Kevin preparing to plant bananas with our gardener Lung It

Kevin preparing to plant bananas with our gardener Lung It



Chef Shane with Karis, a young volunteer from Scotland  - trying out our new menu was one of her easier volunteer duties

Chef Shane with Karis, a young volunteer from Scotland - trying out our new menu was one of her easier volunteer duties



Just arrived! Two young students from England, Jason and Nathan, ready to work in the rice paddy

Just arrived! Two young students from England, Jason and Nathan, ready to work in the rice paddy



Martin and Maria with Lung It

Martin and Maria with Lung It



In thanks for his hard work we took Tomas for a trip to Kao Kitjagut

In thanks for his hard work we took Tomas for a trip to Kao Kitjagut



A real Thai experience

07:07pm, Thursday 22 September 2011

Unlike Western countries, most farm work in Thailand is highly labour intensive; food is cultivated on small plots where most of the work is done by hand.

So, what better way to experience real Thailand, than to produce real food, working in the fields? Our first volunteer was Paullee, a 20 year old American advocate of the natural food movement who used to work in a food coop, but had never actually seen bananas growing on a tree. She asked if she could volunteer with us and gamely shoveled cow manure, mixed compost and planted papaya trees. I liked her a lot; she was smart and witty with a good heart. So I decided to invite more volunteers and posted a notice on a website called HelpX. Before long a young American couple contacted me - it was their honeymoon and they thought it would be nice to do something different. They were both rather small and delicate and she was still wearing her false eyelashes from the wedding. After half a day working with my staff, I received a plea for lighter work.″My back's killing me,″ he said.

″We work out at the gym,″ she mused, ″but it's nothing like this!″
I became more cautious about inviting volunteers, only accepting them after giving them strong warnings about the hard work and the tropical heat.
Even so, the hard work still came as a shock to some people, including Andi and Kevin Crockford, who were on their dream trip around the world. Andi captured their experience in a blog:

″The Thai sun at midday in April is brutal; I believe it was the first time in my life I have actually had sweat dripping from my nose.″
She vividly described the real or imagined dangers such as the local villagers (hunters), snakes and insects.

″Sitting or squatting on the ground made me an invader and a threat to many species of insects who called these weeds their home. We were constantly battling for position with centipedes, spiders, ants of varying sizes and assorted other creepy crawly things.″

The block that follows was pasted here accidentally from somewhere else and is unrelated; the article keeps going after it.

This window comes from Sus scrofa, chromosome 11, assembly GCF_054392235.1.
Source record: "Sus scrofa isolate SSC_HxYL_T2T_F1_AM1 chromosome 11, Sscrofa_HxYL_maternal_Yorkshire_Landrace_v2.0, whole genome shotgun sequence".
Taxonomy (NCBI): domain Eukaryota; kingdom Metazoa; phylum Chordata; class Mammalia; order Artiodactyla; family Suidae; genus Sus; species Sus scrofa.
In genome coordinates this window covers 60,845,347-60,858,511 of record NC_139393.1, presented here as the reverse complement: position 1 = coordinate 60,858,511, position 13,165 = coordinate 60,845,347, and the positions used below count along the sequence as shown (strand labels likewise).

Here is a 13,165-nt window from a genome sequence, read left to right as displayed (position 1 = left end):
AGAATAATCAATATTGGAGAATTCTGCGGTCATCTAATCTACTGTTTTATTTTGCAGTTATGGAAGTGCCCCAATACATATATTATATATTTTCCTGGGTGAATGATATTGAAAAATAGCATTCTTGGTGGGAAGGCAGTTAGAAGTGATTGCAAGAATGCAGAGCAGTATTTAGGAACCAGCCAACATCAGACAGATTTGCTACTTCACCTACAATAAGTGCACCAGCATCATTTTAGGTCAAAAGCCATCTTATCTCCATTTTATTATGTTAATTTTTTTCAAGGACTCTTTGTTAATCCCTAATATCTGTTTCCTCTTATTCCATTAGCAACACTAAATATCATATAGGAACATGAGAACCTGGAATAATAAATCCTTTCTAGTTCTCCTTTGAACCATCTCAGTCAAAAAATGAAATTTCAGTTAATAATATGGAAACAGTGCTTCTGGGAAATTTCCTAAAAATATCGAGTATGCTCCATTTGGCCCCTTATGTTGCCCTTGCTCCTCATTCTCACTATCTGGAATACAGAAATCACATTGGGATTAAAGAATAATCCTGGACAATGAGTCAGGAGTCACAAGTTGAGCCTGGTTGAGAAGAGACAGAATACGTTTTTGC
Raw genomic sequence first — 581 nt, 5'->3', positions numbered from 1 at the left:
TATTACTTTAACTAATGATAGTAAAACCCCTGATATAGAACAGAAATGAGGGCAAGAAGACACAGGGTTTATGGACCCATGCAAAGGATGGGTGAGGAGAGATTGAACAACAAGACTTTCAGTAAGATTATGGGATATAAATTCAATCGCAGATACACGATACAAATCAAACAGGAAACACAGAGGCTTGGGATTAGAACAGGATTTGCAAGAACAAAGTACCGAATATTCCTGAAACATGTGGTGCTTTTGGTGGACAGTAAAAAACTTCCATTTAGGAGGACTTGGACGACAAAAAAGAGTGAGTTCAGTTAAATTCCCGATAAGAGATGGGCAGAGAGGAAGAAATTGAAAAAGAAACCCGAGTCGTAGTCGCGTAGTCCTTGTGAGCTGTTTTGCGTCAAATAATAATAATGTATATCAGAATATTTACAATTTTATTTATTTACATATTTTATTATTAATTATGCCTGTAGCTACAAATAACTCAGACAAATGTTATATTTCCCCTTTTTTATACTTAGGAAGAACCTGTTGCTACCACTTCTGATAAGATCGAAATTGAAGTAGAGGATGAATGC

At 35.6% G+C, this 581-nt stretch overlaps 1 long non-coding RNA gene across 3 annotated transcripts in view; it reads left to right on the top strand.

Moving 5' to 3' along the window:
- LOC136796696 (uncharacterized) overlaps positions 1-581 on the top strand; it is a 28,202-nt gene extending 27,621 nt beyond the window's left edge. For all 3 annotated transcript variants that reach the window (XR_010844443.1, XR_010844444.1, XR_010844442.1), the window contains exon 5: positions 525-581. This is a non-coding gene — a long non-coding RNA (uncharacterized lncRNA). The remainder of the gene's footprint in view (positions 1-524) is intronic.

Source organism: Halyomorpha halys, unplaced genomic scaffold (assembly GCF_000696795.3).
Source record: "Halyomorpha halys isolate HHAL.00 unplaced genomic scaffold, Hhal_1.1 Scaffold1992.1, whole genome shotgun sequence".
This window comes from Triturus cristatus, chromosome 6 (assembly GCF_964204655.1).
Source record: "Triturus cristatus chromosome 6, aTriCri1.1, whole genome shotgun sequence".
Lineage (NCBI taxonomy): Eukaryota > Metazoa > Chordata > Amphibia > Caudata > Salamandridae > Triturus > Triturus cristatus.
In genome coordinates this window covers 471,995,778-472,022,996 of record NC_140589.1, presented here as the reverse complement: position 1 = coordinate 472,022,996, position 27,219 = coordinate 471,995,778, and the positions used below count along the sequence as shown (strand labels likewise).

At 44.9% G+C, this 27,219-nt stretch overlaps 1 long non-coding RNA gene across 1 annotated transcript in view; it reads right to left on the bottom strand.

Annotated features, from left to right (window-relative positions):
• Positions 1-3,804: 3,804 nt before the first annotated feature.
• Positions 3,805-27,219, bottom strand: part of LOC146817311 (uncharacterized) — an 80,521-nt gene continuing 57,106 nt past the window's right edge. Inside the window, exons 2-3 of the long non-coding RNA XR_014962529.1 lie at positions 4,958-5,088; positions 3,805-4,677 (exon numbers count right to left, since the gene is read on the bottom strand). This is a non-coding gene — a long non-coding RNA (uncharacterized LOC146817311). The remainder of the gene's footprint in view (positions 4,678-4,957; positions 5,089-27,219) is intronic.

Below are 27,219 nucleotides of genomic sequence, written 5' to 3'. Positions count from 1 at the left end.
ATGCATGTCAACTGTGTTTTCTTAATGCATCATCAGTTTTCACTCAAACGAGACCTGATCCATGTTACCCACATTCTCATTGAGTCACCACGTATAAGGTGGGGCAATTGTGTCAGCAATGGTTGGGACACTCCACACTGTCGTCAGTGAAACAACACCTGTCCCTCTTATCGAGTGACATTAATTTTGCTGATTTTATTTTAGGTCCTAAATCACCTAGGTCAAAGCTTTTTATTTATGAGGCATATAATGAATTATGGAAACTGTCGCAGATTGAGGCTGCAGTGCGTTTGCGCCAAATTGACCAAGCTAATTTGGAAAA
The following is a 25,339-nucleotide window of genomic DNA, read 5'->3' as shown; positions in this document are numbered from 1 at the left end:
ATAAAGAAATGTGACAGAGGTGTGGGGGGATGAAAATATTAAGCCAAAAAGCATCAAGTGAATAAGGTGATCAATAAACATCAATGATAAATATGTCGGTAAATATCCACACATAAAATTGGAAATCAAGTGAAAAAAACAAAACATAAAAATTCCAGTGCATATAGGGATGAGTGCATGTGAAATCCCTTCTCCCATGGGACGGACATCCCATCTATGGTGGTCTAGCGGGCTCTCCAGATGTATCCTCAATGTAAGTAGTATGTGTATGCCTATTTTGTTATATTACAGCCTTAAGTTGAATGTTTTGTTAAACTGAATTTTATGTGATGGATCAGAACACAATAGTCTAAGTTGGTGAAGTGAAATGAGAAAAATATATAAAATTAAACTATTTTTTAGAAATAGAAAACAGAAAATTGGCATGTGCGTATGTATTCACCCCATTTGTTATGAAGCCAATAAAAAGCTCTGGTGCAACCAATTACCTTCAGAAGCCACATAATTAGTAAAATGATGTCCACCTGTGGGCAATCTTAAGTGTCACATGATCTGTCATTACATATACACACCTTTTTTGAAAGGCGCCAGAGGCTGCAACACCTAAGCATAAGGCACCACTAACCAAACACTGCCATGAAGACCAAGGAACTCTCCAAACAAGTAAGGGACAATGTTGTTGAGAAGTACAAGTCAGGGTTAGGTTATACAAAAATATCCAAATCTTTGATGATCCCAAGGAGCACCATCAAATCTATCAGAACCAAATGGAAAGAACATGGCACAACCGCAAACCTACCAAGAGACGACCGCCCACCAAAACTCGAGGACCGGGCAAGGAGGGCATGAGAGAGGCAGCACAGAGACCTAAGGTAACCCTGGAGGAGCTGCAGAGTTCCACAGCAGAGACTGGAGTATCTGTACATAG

If they can survive the hard work and tropical heat, all our volunteers feel a sense of pride in their achievements. And naturally it stimulates a profound respect for the Thai villagers, who labour all day for a daily wage worth far less than our room and board. In any case, who said working on an organic farm in Thailand would be easy.

Some volunteers, such as Martin and Maria, an energetic young couple from Argentina, really relished the tough work. After working for the required half day, they would ask for more things to do.Tomas from Spain, another indefatigable worker, turned hoeing into a form of meditation.

Although mainly they work in our gardens, if a volunteer has a special expertise we take advantage of it. Don built a mosaic and painted murals, Shane taught cooking, Miri from Germany demonstrated floral art, while Lauren and Cheryl taught our staff English and service skills. It is an exchange of knowledge - as in turn we teach Thai cooking, Thai arts and crafts, Thai language and Thai permaculture.

Our volunteers mainly fall into three categories - young people traveling the world on a tight budget, mid-lifers taking a break from their career and holidaymakers who want to do something out of the ordinary. Without exception they are adventurous and interesting and have a desire to help the world. We come to love them and often tears are shed on both sides when they leave.

The volunteer movement helps us to step outside the usual economic model in a small way. By providing something that is ″free″ there is mutual benefit and the chance to build lasting friendships. When Surin was a boy, his family were rice farmers and nobody paid for farm labour - they helped each other with the planting and the harvest. When his father caught fish, Surin would go from door to door and share the catch with the neighbours. What we are doing today is little different in substance, except that it is using modern technology to share and exchange.

Although the goods and services we exchange are free they are certainly not without value. I hope that Paullee comes back one day to try the papayas we planted together. They are now loaded with fruit and providing free som tum lunches for our staff and breakfasts for our guests.

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